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Internship application in Asia

Hi guys,

I’m from Germany and I want to apply for an internship in strategy consulting in Asia, preferably in Singapore, Hong Kong, and Shanghai.

What differences for the CV and motivational letter compared to Germany do I need to consider when applying?

Are the differences maybe less for German consulting firms, e.g. Roland Berger or Simon-Kucher?

Many thanks in advance!

Hi guys,

I’m from Germany and I want to apply for an internship in strategy consulting in Asia, preferably in Singapore, Hong Kong, and Shanghai.

What differences for the CV and motivational letter compared to Germany do I need to consider when applying?

Are the differences maybe less for German consulting firms, e.g. Roland Berger or Simon-Kucher?

Many thanks in advance!

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Hi Anonymous,

I agree with the previous answers, the key two elements you should work on to get an internship in Asia area:

  1. Target a country where language is not an issue
  2. Manage to find a referral for your application

Also, you should keep in mind that in case you manage to join a firm, you may find challenging to network internally with colleagues and senior consultants due to the language barrier. This could create a problem for your career growth until you become fluent in the local language.

Given the previous points, some options you may consider are:

  1. Target Singapore, where English is one of the official languages (expect strong competition there though)
  2. Target Australia joining a company with offices in Asia, then move to Asia after 1-2 years with internal relocation (assuming you want to stay in Asia in the long run)
  3. Target Germany joining a company with offices in Asia, then move to Asia after 1-2 years with internal relocation (assuming you want to stay in Asia in the long run). If that turns out unfeasible due to the distance, you may consider an MBA in Asia in a business school with a strong brand name (eg Insead)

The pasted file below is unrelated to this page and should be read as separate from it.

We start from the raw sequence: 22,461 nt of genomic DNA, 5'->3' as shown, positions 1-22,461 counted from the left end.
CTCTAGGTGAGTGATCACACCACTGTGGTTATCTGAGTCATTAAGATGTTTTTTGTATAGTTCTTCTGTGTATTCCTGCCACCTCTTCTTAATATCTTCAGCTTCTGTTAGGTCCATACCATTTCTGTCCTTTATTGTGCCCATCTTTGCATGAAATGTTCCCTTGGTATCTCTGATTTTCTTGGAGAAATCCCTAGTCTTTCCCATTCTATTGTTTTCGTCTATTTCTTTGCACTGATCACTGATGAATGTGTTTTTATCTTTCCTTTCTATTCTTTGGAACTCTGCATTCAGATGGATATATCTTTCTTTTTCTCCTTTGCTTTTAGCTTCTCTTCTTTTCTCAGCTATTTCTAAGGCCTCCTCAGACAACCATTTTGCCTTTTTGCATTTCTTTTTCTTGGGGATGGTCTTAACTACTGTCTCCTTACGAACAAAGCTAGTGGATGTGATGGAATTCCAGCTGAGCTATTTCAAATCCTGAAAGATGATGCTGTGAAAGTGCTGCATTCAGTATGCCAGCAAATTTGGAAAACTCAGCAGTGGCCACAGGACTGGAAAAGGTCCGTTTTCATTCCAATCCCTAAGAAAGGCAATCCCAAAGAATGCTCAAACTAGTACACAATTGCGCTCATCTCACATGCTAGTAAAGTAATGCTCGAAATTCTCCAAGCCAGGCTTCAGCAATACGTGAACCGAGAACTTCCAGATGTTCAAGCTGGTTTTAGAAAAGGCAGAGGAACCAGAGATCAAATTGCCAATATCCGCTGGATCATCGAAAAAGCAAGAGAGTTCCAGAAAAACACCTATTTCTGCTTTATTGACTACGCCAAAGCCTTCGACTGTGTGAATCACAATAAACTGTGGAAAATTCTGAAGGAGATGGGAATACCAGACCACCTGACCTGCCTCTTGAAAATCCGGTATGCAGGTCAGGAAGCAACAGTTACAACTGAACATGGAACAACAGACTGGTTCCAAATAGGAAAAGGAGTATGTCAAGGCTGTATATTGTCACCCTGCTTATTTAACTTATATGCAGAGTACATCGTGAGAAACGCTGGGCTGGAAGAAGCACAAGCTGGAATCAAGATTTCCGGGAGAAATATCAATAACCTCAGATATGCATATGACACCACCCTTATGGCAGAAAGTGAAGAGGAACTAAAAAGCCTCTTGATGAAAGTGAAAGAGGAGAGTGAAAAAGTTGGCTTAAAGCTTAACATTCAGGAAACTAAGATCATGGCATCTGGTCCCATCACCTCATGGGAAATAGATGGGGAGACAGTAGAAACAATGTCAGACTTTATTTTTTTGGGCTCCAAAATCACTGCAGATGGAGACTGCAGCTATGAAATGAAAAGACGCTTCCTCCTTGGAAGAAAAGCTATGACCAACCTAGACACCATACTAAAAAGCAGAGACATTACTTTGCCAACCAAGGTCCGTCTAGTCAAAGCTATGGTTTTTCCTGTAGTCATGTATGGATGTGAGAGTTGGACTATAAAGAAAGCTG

For all the three options, as mentioned, having a referral could help a lot.

Hope this helps,

Francesco

Hi Anonymous,

I agree with the previous answers, the key two elements you should work on to get an internship in Asia area:

  1. Target a country where language is not an issue
  2. Manage to find a referral for your application

Also, you should keep in mind that in case you manage to join a firm, you may find challenging to network internally with colleagues and senior consultants due to the language barrier. This could create a problem for your career growth until you become fluent in the local language.

Given the previous points, some options you may consider are:

  1. Target Singapore, where English is one of the official languages (expect strong competition there though)
  2. Target Australia joining a company with offices in Asia, then move to Asia after 1-2 years with internal relocation (assuming you want to stay in Asia in the long run)
  3. Target Germany joining a company with offices in Asia, then move to Asia after 1-2 years with internal relocation (assuming you want to stay in Asia in the long run). If that turns out unfeasible due to the distance, you may consider an MBA in Asia in a business school with a strong brand name (eg Insead)

For all the three options, as mentioned, having a referral could help a lot.

Hope this helps,

Francesco

Hi,

I haven't applied to the locations you mentioned in your question, but having studied for two years in Shanghai, I can tell you there might be something else to consider before CV and cover letter: language.

Unless you are taken for a special project, those firms strickly require you to be fluent in the local language. To my knowledge, the offices with less rigid requirements are the ones in South East Asia.

In terms of CV and cover letter, they follow the international formats, so not much to change compared to applications in Europe.

Best,

Hi,

I haven't applied to the locations you mentioned in your question, but having studied for two years in Shanghai, I can tell you there might be something else to consider before CV and cover letter: language.

Unless you are taken for a special project, those firms strickly require you to be fluent in the local language. To my knowledge, the offices with less rigid requirements are the ones in South East Asia.

In terms of CV and cover letter, they follow the international formats, so not much to change compared to applications in Europe.

Best,

Currently working there and I can tell you that language is important. Further, I think what really helped me get my foot at the door was having a referral cuz they place an importance on fit. — Julien on Sep 21, 2017

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